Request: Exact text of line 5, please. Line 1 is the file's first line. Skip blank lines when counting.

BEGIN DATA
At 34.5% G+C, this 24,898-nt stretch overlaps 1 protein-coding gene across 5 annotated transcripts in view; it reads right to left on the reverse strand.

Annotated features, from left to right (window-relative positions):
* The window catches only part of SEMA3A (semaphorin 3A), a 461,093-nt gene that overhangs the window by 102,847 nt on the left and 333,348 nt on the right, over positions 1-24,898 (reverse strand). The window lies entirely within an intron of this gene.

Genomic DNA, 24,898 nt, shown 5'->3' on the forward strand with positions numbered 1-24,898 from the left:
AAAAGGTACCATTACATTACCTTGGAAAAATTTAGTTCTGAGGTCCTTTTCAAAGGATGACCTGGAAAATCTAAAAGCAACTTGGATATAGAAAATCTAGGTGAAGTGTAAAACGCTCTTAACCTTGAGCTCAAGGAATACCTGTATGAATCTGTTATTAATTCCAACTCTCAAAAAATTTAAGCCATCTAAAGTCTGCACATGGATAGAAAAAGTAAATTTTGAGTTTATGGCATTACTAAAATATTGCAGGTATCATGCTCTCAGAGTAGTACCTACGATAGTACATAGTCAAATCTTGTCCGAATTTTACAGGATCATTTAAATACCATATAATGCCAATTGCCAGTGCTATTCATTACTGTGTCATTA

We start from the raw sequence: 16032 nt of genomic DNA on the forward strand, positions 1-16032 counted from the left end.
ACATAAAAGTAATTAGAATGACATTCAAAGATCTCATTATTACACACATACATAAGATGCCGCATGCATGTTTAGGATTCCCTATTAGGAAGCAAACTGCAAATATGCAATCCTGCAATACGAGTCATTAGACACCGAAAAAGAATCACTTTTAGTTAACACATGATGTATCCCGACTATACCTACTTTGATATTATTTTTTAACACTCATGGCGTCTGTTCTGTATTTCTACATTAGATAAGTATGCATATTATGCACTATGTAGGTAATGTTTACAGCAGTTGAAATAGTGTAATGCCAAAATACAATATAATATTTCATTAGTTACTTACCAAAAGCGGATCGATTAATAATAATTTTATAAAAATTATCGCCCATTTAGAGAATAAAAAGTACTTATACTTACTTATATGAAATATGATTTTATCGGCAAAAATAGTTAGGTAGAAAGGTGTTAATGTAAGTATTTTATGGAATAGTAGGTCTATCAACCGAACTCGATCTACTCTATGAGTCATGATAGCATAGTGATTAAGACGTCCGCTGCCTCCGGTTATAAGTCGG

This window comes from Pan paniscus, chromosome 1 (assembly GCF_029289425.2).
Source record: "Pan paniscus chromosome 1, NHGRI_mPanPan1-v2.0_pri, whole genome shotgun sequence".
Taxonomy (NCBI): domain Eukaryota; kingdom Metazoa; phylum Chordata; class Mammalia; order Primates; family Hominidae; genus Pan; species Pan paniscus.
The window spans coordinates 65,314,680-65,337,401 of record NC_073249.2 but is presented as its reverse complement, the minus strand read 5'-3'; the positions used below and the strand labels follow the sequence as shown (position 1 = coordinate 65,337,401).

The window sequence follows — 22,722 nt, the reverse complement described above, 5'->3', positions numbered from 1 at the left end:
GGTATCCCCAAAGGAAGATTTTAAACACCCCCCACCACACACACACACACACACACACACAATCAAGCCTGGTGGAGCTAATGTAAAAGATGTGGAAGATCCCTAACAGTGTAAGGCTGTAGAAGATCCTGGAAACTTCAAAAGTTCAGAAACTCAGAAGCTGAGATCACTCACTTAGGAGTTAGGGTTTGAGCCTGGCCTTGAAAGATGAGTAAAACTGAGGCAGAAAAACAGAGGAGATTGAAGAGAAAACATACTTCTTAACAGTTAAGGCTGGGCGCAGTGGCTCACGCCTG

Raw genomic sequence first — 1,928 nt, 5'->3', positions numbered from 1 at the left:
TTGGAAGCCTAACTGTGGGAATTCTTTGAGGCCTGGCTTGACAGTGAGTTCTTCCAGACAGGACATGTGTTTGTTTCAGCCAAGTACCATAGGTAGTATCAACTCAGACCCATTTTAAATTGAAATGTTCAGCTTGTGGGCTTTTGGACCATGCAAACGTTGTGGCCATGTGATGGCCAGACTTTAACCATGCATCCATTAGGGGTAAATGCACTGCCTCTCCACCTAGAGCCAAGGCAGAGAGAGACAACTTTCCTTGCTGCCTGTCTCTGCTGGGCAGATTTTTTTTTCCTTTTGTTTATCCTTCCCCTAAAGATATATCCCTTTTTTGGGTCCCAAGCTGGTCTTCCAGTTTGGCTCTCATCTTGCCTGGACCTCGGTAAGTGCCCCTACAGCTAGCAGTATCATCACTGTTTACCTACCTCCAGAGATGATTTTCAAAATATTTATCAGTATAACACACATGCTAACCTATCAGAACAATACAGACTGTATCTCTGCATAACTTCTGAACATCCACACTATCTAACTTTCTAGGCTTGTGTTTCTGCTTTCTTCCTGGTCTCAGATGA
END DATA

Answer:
AAAAGGTACCATTACATTACCTTGGAAAAATTTAGTTCTGAGGTCCTTTTCAAAGGATGACCTGGAAAATCTAAAAGCAACTTGGATATAGAAAATCTAGGTGAAGTGTAAAACGCTCTTAACCTTGAGCTCAAGGAATACCTGTATGAATCTGTTATTAATTCCAACTCTCAAAAAATTTAAGCCATCTAAAGTCTGCACATGGATAGAAAAAGTAAATTTTGAGTTTATGGCATTACTAAAATATTGCAGGTATCATGCTCTCAGAGTAGTACCTACGATAGTACATAGTCAAATCTTGTCCGAATTTTACAGGATCATTTAAATACCATATAATGCCAATTGCCAGTGCTATTCATTACTGTGTCATTA